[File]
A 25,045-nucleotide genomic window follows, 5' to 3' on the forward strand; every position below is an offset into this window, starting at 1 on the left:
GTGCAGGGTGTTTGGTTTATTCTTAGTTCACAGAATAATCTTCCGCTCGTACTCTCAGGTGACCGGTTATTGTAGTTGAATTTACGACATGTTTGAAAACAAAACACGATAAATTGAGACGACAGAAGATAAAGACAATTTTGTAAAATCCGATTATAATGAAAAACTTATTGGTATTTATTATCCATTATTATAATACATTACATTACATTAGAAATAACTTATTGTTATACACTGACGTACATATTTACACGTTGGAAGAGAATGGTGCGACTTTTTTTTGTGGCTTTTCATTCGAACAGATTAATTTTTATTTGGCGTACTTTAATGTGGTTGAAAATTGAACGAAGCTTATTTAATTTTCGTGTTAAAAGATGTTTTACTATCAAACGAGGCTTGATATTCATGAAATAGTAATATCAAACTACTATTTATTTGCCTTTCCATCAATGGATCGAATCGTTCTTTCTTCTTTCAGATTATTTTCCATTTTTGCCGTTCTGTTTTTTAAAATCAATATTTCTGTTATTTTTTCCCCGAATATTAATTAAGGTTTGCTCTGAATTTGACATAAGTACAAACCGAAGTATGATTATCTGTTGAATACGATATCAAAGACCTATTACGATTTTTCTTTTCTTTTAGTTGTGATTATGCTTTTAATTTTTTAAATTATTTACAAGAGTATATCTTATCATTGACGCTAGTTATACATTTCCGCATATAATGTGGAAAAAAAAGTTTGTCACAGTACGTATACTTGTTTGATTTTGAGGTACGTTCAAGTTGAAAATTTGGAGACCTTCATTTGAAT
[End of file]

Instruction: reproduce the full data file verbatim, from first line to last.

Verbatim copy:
A 25,045-nucleotide genomic window follows, 5' to 3' on the forward strand; every position below is an offset into this window, starting at 1 on the left:
GTGCAGGGTGTTTGGTTTATTCTTAGTTCACAGAATAATCTTCCGCTCGTACTCTCAGGTGACCGGTTATTGTAGTTGAATTTACGACATGTTTGAAAACAAAACACGATAAATTGAGACGACAGAAGATAAAGACAATTTTGTAAAATCCGATTATAATGAAAAACTTATTGGTATTTATTATCCATTATTATAATACATTACATTACATTAGAAATAACTTATTGTTATACACTGACGTACATATTTACACGTTGGAAGAGAATGGTGCGACTTTTTTTTGTGGCTTTTCATTCGAACAGATTAATTTTTATTTGGCGTACTTTAATGTGGTTGAAAATTGAACGAAGCTTATTTAATTTTCGTGTTAAAAGATGTTTTACTATCAAACGAGGCTTGATATTCATGAAATAGTAATATCAAACTACTATTTATTTGCCTTTCCATCAATGGATCGAATCGTTCTTTCTTCTTTCAGATTATTTTCCATTTTTGCCGTTCTGTTTTTTAAAATCAATATTTCTGTTATTTTTTCCCCGAATATTAATTAAGGTTTGCTCTGAATTTGACATAAGTACAAACCGAAGTATGATTATCTGTTGAATACGATATCAAAGACCTATTACGATTTTTCTTTTCTTTTAGTTGTGATTATGCTTTTAATTTTTTAAATTATTTACAAGAGTATATCTTATCATTGACGCTAGTTATACATTTCCGCATATAATGTGGAAAAAAAAGTTTGTCACAGTACGTATACTTGTTTGATTTTGAGGTACGTTCAAGTTGAAAATTTGGAGACCTTCATTTGAAT